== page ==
Because of Trump’s failure to address the COVID-19 crisis, the United States has been turned into a giant funeral home. Trump lied about the severity of the virus, calling it no more dangerous than the flu, even saying it would just disappear. He admitted to journalist Bob Woodward that the virus was deadly and airborne and that millions of people could get infected, sicken and die. He flouted the advice of experts and put incompetents in positions of power to shape health policies. More recently, White House Chief of Staff Mark Meadows acknowledged that the Trump administration can’t stop the spread and is focusing instead on getting a vaccine. In other words, in spite of the spiraling number of infections and deaths from the virus in the United States, the White House has made the decision to do nothing but wait for a vaccine. There is more at stake here than incompetence and the collapse of moral responsibility made clear by a public admittance that the U.S. cannot control the pandemic; there is also a criminogenic policy, if not an act of domestic terrorism, that will result in unnecessary massive suffering and deaths particularly among the poor, vulnerable and elderly.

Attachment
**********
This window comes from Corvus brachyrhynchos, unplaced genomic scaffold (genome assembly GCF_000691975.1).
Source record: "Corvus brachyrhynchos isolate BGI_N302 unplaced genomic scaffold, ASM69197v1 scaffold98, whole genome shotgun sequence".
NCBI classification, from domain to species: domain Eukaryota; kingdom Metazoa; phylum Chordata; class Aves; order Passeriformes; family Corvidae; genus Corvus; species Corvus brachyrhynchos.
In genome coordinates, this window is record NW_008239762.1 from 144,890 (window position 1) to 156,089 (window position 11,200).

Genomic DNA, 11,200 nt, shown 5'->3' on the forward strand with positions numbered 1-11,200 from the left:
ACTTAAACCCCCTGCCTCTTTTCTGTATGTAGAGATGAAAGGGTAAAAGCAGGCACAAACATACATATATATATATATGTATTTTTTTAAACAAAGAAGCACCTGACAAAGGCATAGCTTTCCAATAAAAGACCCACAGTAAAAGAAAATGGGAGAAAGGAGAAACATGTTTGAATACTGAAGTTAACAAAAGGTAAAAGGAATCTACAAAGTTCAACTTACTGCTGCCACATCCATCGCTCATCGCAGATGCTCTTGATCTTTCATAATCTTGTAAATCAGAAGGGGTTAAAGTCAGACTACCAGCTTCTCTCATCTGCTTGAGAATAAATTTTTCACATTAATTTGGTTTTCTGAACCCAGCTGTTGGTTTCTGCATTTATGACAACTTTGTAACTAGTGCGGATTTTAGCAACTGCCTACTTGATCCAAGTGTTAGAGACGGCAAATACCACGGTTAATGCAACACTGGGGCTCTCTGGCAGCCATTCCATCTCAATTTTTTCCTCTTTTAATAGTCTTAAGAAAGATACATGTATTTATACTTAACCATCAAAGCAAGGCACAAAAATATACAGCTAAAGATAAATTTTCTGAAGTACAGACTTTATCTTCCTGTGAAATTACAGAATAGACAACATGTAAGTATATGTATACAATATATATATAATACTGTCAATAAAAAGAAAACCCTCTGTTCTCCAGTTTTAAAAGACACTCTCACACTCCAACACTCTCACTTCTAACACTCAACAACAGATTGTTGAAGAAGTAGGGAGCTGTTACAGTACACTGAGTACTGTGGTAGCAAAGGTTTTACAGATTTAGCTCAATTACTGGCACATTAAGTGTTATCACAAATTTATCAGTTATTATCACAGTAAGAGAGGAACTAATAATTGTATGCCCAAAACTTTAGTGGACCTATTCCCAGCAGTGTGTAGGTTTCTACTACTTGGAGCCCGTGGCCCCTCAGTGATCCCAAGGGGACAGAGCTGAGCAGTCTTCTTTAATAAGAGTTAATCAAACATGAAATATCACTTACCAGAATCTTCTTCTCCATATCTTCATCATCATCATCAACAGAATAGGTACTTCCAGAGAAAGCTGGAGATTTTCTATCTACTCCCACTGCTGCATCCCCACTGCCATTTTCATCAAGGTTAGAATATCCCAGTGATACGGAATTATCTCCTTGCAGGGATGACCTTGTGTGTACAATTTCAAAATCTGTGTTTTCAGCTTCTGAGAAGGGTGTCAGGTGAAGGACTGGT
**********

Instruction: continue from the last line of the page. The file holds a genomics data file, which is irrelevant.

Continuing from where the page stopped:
Moreover, as the virus spread throughout the country, Trump disregarded the advice of medical and health authorities and held indoor rallies in cities around the United States, impervious to the danger large group gatherings posed to his followers. After downplaying the virus since its inception while modeling behavior that promotes it, going so far as to treat mask-wearing as a weakness while ridiculing his rival Joe Biden for wearing one, Donald and Melania Trump tested positive for COVID-19. For four years, this administration has lied, deceived the public, and undermined the health and safety of the nation. Events have now caught up with Trump’s world of deceit, lies and willful ignorance, and he has to bear the fate of his own hypocrisy and moral failing. What is crucial here is that Trump is not the only the victim of his own inept leadership and the disdain of health experts and the laws of science. More importantly, because of his lack of leadership, the economy tanked, millions lost their jobs, at least 237,000 people have died from COVID-19 and more than 9.5 million are infected. Trump did not deserve this virus, but neither did the people who contracted it because his irresponsible and vicious disregard for the lives of others. Trump has blood on his hands, and his failure to address the pandemic’s reach, severity and danger is no longer an issue he can ignore.